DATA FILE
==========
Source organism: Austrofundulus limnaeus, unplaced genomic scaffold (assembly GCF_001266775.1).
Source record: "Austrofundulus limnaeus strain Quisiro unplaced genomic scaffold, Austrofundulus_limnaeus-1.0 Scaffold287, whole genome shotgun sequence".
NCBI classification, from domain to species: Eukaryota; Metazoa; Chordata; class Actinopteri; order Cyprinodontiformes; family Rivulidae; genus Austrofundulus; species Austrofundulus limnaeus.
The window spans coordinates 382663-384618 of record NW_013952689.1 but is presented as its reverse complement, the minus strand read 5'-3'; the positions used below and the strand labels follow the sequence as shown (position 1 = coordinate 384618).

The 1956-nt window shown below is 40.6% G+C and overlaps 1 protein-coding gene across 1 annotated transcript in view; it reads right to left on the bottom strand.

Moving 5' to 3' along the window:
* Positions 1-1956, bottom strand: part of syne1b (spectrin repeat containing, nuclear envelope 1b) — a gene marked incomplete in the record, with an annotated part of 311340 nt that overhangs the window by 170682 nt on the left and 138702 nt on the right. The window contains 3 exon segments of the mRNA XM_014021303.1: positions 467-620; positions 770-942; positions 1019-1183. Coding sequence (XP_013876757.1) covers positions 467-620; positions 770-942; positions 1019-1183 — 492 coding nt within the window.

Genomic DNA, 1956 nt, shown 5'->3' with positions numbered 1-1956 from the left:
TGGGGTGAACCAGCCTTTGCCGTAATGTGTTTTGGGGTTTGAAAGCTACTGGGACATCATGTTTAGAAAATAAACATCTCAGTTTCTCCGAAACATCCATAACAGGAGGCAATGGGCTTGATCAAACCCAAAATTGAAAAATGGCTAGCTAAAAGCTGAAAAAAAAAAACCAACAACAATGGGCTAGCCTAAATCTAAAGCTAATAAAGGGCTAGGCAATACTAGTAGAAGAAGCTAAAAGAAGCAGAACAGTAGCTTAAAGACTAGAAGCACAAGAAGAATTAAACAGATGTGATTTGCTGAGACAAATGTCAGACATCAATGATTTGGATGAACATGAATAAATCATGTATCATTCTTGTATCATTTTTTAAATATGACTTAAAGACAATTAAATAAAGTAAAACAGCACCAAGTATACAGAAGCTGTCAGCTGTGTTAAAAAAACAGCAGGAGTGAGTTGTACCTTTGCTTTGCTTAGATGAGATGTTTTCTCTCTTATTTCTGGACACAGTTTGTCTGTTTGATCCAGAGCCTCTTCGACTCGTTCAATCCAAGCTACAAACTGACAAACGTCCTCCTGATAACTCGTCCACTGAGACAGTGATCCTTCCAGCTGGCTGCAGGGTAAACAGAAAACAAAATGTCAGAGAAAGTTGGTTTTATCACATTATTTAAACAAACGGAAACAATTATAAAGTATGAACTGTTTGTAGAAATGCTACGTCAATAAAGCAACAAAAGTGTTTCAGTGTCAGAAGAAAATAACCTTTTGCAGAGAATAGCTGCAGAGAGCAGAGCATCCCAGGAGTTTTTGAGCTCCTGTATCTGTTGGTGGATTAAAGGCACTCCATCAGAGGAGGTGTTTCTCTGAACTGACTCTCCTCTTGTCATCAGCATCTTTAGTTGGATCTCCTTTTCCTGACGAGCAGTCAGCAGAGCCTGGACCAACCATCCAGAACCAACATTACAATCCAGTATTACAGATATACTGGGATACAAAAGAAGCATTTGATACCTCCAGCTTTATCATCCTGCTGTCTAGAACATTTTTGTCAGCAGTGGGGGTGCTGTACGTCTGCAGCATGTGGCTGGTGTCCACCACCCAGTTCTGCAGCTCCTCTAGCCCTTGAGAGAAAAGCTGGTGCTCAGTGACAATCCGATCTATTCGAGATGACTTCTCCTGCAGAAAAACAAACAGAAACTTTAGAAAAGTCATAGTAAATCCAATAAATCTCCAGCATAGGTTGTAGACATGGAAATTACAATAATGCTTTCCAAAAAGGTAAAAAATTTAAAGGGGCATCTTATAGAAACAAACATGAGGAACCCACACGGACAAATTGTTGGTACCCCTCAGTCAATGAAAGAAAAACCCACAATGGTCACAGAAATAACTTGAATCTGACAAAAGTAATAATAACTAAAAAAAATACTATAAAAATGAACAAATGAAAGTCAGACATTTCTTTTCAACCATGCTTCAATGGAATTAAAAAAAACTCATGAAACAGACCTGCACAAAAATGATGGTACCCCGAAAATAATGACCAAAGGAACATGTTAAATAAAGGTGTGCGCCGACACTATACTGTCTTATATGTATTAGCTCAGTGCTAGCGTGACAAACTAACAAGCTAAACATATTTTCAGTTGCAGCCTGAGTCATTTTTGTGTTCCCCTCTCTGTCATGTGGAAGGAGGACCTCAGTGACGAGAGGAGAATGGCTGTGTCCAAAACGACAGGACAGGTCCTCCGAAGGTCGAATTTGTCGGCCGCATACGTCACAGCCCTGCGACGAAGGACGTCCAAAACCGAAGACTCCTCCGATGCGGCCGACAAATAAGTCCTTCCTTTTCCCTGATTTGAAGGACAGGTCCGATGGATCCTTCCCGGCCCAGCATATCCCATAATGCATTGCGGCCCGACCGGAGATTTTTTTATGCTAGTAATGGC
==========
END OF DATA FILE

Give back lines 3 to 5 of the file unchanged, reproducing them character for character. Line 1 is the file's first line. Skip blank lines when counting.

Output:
NCBI classification, from domain to species: Eukaryota; Metazoa; Chordata; class Actinopteri; order Cyprinodontiformes; family Rivulidae; genus Austrofundulus; species Austrofundulus limnaeus.
The window spans coordinates 382663-384618 of record NW_013952689.1 but is presented as its reverse complement, the minus strand read 5'-3'; the positions used below and the strand labels follow the sequence as shown (position 1 = coordinate 384618).

The 1956-nt window shown below is 40.6% G+C and overlaps 1 protein-coding gene across 1 annotated transcript in view; it reads right to left on the bottom strand.